Through 1995 Peter’s focus on the cars was almost complete, but there seemed to be action at the fuzzy edges of the project. Drawings appeared that were less labor-intensive, concerned with defining the images using a blunt, wobbly line. There was a group of small grisaille paintings of cars based more directly on straight photographs, which seemed to be a bit too close in feeling to Gerhard Richter’s Baader-Meinhof series. Now they can be seen as a transition, all grist for some future mill. At some point, the edges must have started to feel more like the middle to him. Less than a week after he died a poster arrived announcing an exhibition of his recent work. It showed a painting unlike anything he had made before. Clearly when he died he’d been having a growth spurt.

 

Peter made three paintings and numerous drawings based on the same three images of his boyfriend Sean lying on the beach. They all show him from the side, close to his head, viewed from the level of the sand. The one on the poster has him lifting his head and looking out, at what? The waves, a fly on his foot, someone’s head in his lap? He has an urban-primitive haircut, long tail hanging from his head, goatee on his chin. The moles on his neck and shoulders are rendered with great care. The other images have Sean inverted. In one his face is abruptly cropped. In the other he’s laughing, but it’s hard to tell because he’s hanging vertically down like a slab of beef. The same formal considerations, fused with that careful, imploding paint that Peter had applied to the car subjects, had been brought into the most intimate realm. The process is subtly opened up—you feel a bit more direction in the surface, and the edges of objects have an ambiguous glare, like those of a cutout. Peter was finding a way to create an entirely new formal vocabulary for himself by painting hair, and profiles, and trees. It’s hard for me to get the goatee out of my mind, painted like a nest of little worms growing from Sean’s chin. These works have an almost domineering presence infused with a disconcertingly gentle, pillow-talk type of content. I can imagine artists as irreconcilable as Alan Turner and Georg Baselitz occupying some virtual chat room in Peter’s mind while he made these things.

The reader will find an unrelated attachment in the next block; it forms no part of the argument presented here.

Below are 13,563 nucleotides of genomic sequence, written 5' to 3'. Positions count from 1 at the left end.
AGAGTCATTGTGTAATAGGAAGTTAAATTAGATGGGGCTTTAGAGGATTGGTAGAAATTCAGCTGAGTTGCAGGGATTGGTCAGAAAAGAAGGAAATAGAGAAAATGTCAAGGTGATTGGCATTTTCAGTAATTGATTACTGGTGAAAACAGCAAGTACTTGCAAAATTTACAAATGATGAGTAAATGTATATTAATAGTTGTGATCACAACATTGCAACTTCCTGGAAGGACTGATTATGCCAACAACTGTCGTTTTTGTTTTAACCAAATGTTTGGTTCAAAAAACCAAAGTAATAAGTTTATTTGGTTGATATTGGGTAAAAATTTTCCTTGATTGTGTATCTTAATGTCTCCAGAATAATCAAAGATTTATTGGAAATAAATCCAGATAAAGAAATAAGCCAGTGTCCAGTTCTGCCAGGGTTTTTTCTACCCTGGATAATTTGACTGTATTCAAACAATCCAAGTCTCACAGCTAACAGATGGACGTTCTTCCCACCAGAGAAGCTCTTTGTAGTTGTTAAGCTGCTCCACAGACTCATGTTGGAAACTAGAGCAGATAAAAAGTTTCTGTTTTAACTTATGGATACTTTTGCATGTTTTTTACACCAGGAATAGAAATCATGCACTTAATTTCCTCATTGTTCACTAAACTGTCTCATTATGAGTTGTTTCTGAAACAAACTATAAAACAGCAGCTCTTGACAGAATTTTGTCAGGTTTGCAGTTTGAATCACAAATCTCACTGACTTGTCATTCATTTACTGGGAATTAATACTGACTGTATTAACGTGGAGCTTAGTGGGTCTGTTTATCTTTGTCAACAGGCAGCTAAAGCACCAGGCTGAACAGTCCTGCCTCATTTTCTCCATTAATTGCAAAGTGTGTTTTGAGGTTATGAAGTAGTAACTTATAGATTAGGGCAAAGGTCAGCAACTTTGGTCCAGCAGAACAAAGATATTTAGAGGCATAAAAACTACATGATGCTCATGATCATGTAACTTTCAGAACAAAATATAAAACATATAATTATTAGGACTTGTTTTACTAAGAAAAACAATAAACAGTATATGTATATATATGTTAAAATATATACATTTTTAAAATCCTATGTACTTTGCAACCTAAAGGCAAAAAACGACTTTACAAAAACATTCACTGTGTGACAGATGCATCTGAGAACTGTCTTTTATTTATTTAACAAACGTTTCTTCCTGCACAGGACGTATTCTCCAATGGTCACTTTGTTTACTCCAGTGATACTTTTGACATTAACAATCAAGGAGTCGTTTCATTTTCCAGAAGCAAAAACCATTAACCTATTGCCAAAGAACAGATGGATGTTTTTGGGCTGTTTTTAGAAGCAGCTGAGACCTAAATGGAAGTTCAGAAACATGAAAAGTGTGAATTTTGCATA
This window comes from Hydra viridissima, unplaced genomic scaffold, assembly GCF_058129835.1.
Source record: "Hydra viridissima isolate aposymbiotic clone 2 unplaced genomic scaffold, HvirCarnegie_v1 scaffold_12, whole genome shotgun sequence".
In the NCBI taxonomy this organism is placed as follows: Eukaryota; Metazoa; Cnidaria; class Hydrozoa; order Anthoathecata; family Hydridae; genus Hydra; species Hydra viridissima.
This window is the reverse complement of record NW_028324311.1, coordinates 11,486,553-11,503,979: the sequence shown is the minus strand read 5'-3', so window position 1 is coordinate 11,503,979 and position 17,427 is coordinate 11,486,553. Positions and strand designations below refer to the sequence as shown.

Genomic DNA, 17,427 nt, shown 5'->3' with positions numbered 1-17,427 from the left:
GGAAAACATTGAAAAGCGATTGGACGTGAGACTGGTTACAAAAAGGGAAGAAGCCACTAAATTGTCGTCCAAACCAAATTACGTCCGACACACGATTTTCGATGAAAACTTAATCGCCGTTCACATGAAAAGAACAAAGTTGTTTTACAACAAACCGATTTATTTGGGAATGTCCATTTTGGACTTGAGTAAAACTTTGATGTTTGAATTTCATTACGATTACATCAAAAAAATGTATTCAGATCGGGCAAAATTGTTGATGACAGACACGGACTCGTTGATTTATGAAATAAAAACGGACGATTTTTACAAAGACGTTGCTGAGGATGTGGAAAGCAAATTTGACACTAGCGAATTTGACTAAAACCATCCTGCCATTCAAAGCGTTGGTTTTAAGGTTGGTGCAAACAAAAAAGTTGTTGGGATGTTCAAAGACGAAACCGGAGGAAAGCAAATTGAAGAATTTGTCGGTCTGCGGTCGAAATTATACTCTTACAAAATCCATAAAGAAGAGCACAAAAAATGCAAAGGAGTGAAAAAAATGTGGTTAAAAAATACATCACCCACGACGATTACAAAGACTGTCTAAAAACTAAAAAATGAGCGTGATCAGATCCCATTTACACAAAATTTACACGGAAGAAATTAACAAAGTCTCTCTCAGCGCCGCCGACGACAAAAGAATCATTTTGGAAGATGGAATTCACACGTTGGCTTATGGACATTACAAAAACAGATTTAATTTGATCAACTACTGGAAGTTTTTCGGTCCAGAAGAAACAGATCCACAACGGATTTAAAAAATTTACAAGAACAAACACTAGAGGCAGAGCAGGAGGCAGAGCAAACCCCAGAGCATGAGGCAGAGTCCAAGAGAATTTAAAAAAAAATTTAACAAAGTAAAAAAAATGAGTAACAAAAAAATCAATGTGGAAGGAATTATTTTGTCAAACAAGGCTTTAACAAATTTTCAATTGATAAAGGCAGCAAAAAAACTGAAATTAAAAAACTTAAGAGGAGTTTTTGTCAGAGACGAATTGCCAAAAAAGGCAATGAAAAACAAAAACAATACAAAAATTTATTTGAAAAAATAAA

Something else was on his mind as well, leading to something perhaps riskier and not as immediately easy to see, a path into a more sociological space. When he died he had also finished four of a group of “landscape” paintings, and was at work on two more, based on his photographs of the facades and parking lots of gas stations and convenience stores. At first glance they play right into the hands of those who never stopped seeing him as a Photorealist, but then his “alterations” and “improvements” begin to creep forward. Chain stores are stripped of their logos; colors are changed, the type on signs is eliminated; things become more abstract and simultaneously yield up more of their essence, full of potential motion, waiting for something to happen. These environments, shaped for automobiles and people, are drained of both. The slightly loosened handling and hard, cold edges of the paintings of Sean are here too, giving the scenes a loopy sort of calm. Their flat, lonely narratives bring to mind Edward Hopper’s canvases, but emptied of people and turned into something nearly amusing. That Peter was willing to let his work take him so near to Hopper and certain of the Photorealists bespeaks his confidence. These are courageous paintings.

 

With Peter’s death, I’ve never felt so aware of art history’s contingency on the actual. We don’t count what people think about or what they might have done, only what they do. The developments at the end, the opening up onto new trains of thought, leaves one feeling deprived of all the potential growth. Peter’s contribution stands as it is; I hope younger artists will know his work, and use it.